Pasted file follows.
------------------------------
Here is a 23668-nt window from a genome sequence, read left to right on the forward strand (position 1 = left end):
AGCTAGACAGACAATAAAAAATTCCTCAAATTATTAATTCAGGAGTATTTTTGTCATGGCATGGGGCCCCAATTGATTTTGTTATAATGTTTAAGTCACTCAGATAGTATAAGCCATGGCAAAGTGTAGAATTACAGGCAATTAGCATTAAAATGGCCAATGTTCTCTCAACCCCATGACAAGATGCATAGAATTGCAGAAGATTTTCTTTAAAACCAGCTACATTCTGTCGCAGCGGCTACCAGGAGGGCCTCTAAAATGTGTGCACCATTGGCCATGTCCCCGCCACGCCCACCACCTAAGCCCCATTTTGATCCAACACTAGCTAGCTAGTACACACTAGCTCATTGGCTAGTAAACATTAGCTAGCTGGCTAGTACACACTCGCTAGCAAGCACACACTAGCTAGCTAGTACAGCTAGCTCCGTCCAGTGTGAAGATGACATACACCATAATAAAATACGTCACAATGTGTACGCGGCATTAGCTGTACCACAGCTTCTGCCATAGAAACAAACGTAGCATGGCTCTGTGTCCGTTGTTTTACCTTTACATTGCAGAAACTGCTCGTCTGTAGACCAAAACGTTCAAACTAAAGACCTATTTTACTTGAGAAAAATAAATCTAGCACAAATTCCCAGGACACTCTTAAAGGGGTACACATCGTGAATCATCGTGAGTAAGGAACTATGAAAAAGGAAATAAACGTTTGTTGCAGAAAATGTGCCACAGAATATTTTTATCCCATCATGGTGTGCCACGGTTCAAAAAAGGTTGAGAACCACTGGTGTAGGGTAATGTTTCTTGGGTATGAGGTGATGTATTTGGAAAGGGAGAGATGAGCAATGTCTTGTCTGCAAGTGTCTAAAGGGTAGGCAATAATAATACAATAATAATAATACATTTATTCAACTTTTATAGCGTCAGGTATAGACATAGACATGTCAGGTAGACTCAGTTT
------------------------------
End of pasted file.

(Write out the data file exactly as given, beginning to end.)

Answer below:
Here is a 23668-nt window from a genome sequence, read left to right on the forward strand (position 1 = left end):
AGCTAGACAGACAATAAAAAATTCCTCAAATTATTAATTCAGGAGTATTTTTGTCATGGCATGGGGCCCCAATTGATTTTGTTATAATGTTTAAGTCACTCAGATAGTATAAGCCATGGCAAAGTGTAGAATTACAGGCAATTAGCATTAAAATGGCCAATGTTCTCTCAACCCCATGACAAGATGCATAGAATTGCAGAAGATTTTCTTTAAAACCAGCTACATTCTGTCGCAGCGGCTACCAGGAGGGCCTCTAAAATGTGTGCACCATTGGCCATGTCCCCGCCACGCCCACCACCTAAGCCCCATTTTGATCCAACACTAGCTAGCTAGTACACACTAGCTCATTGGCTAGTAAACATTAGCTAGCTGGCTAGTACACACTCGCTAGCAAGCACACACTAGCTAGCTAGTACAGCTAGCTCCGTCCAGTGTGAAGATGACATACACCATAATAAAATACGTCACAATGTGTACGCGGCATTAGCTGTACCACAGCTTCTGCCATAGAAACAAACGTAGCATGGCTCTGTGTCCGTTGTTTTACCTTTACATTGCAGAAACTGCTCGTCTGTAGACCAAAACGTTCAAACTAAAGACCTATTTTACTTGAGAAAAATAAATCTAGCACAAATTCCCAGGACACTCTTAAAGGGGTACACATCGTGAATCATCGTGAGTAAGGAACTATGAAAAAGGAAATAAACGTTTGTTGCAGAAAATGTGCCACAGAATATTTTTATCCCATCATGGTGTGCCACGGTTCAAAAAAGGTTGAGAACCACTGGTGTAGGGTAATGTTTCTTGGGTATGAGGTGATGTATTTGGAAAGGGAGAGATGAGCAATGTCTTGTCTGCAAGTGTCTAAAGGGTAGGCAATAATAATACAATAATAATAATACATTTATTCAACTTTTATAGCGTCAGGTATAGACATAGACATGTCAGGTAGACTCAGTTT